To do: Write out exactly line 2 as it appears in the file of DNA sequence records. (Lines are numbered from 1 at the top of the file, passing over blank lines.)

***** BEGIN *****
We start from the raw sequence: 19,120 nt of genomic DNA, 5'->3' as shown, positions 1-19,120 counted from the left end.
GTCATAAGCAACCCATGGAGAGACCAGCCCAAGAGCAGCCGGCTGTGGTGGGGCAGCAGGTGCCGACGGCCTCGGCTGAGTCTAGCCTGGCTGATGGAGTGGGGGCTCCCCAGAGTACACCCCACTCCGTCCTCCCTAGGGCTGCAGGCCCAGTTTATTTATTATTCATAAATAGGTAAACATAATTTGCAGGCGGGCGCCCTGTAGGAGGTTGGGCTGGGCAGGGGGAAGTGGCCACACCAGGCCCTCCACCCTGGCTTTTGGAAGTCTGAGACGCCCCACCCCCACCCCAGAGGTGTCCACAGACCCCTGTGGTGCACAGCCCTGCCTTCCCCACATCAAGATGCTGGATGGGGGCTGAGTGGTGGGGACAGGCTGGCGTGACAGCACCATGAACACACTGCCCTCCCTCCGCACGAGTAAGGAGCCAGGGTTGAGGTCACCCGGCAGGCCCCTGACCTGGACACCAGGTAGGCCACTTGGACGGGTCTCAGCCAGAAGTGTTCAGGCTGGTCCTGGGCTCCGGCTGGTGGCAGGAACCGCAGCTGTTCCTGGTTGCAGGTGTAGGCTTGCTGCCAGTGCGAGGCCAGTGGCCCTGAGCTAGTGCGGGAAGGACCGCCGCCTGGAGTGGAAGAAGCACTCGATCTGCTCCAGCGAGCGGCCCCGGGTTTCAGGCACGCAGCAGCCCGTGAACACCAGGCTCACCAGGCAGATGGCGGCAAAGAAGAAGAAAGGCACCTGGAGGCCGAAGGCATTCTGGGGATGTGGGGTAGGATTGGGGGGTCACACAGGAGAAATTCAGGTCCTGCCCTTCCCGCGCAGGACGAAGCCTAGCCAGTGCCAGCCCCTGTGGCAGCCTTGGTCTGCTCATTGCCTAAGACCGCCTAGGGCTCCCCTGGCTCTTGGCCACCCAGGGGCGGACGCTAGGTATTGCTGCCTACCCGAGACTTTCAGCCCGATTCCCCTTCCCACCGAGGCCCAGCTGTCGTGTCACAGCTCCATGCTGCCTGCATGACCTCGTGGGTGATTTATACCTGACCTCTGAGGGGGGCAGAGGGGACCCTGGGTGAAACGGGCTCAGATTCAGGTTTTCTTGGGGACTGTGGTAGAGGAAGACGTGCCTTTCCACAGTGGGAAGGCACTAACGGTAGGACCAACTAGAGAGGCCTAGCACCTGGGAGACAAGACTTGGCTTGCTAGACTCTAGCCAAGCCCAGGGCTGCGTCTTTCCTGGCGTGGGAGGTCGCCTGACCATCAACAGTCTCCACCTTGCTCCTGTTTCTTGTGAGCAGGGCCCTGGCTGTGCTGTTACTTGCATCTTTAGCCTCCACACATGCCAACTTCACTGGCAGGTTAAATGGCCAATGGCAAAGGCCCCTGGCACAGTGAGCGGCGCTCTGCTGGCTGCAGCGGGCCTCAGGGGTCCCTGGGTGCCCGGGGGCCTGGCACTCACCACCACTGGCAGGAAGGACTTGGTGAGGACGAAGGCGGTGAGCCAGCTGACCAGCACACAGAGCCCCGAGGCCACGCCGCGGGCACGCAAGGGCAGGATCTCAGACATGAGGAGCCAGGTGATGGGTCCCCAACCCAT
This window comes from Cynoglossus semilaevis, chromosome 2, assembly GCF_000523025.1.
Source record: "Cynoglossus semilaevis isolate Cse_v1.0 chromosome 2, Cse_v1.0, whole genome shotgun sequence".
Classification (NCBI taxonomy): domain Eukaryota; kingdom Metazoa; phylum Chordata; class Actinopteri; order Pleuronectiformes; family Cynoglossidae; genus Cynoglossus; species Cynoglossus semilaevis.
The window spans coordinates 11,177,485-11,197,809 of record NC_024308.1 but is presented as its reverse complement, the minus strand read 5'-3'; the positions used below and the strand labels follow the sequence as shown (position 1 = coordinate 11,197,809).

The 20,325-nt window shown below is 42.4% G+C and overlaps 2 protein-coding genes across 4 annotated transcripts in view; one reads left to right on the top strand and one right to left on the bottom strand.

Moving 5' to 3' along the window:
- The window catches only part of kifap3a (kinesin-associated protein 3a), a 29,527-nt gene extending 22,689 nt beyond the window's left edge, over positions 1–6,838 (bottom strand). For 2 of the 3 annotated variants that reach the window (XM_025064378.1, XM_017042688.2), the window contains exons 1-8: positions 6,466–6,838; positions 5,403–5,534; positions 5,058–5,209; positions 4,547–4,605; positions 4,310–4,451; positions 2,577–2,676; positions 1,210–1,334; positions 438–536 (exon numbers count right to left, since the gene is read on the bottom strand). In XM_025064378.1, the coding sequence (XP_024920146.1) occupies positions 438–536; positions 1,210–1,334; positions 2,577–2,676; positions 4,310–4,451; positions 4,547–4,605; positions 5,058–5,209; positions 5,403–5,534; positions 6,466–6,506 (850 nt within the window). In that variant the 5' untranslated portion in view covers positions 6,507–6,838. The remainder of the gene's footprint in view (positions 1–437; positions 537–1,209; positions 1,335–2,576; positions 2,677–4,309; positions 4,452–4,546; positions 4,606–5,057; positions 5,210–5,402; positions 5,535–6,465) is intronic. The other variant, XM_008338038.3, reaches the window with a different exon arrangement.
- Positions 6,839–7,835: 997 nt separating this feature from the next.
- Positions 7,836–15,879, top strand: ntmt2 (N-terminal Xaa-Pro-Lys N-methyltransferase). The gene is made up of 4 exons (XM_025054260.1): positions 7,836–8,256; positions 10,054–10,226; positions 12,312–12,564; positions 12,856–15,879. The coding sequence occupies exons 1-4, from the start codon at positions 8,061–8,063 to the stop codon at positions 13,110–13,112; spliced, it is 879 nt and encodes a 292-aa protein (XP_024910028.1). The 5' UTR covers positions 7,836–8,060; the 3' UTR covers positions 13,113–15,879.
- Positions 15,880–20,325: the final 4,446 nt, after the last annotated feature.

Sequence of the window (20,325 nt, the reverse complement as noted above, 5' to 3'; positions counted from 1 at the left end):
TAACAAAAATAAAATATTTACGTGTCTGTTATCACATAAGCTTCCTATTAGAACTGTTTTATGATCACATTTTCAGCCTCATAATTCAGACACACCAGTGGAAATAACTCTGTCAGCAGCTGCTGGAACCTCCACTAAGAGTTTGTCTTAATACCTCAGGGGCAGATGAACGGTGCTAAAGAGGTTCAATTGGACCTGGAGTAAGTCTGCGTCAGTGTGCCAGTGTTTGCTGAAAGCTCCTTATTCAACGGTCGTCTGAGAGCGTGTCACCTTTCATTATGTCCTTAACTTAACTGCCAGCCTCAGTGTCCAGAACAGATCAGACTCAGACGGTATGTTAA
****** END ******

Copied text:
GTCATAAGCAACCCATGGAGAGACCAGCCCAAGAGCAGCCGGCTGTGGTGGGGCAGCAGGTGCCGACGGCCTCGGCTGAGTCTAGCCTGGCTGATGGAGTGGGGGCTCCCCAGAGTACACCCCACTCCGTCCTCCCTAGGGCTGCAGGCCCAGTTTATTTATTATTCATAAATAGGTAAACATAATTTGCAGGCGGGCGCCCTGTAGGAGGTTGGGCTGGGCAGGGGGAAGTGGCCACACCAGGCCCTCCACCCTGGCTTTTGGAAGTCTGAGACGCCCCACCCCCACCCCAGAGGTGTCCACAGACCCCTGTGGTGCACAGCCCTGCCTTCCCCACATCAAGATGCTGGATGGGGGCTGAGTGGTGGGGACAGGCTGGCGTGACAGCACCATGAACACACTGCCCTCCCTCCGCACGAGTAAGGAGCCAGGGTTGAGGTCACCCGGCAGGCCCCTGACCTGGACACCAGGTAGGCCACTTGGACGGGTCTCAGCCAGAAGTGTTCAGGCTGGTCCTGGGCTCCGGCTGGTGGCAGGAACCGCAGCTGTTCCTGGTTGCAGGTGTAGGCTTGCTGCCAGTGCGAGGCCAGTGGCCCTGAGCTAGTGCGGGAAGGACCGCCGCCTGGAGTGGAAGAAGCACTCGATCTGCTCCAGCGAGCGGCCCCGGGTTTCAGGCACGCAGCAGCCCGTGAACACCAGGCTCACCAGGCAGATGGCGGCAAAGAAGAAGAAAGGCACCTGGAGGCCGAAGGCATTCTGGGGATGTGGGGTAGGATTGGGGGGTCACACAGGAGAAATTCAGGTCCTGCCCTTCCCGCGCAGGACGAAGCCTAGCCAGTGCCAGCCCCTGTGGCAGCCTTGGTCTGCTCATTGCCTAAGACCGCCTAGGGCTCCCCTGGCTCTTGGCCACCCAGGGGCGGACGCTAGGTATTGCTGCCTACCCGAGACTTTCAGCCCGATTCCCCTTCCCACCGAGGCCCAGCTGTCGTGTCACAGCTCCATGCTGCCTGCATGACCTCGTGGGTGATTTATACCTGACCTCTGAGGGGGGCAGAGGGGACCCTGGGTGAAACGGGCTCAGATTCAGGTTTTCTTGGGGACTGTGGTAGAGGAAGACGTGCCTTTCCACAGTGGGAAGGCACTAACGGTAGGACCAACTAGAGAGGCCTAGCACCTGGGAGACAAGACTTGGCTTGCTAGACTCTAGCCAAGCCCAGGGCTGCGTCTTTCCTGGCGTGGGAGGTCGCCTGACCATCAACAGTCTCCACCTTGCTCCTGTTTCTTGTGAGCAGGGCCCTGGCTGTGCTGTTACTTGCATCTTTAGCCTCCACACATGCCAACTTCACTGGCAGGTTAAATGGCCAATGGCAAAGGCCCCTGGCACAGTGAGCGGCGCTCTGCTGGCTGCAGCGGGCCTCAGGGGTCCCTGGGTGCCCGGGGGCCTGGCACTCACCACCACTGGCAGGAAGGACTTGGTGAGGACGAAGGCGGTGAGCCAGCTGACCAGCACACAGAGCCCCGAGGCCACGCCGCGGGCACGCAAGGGCAGGATCTCAGACATGAGGAGCCAGGTGATGGGTCCCCAACCCAT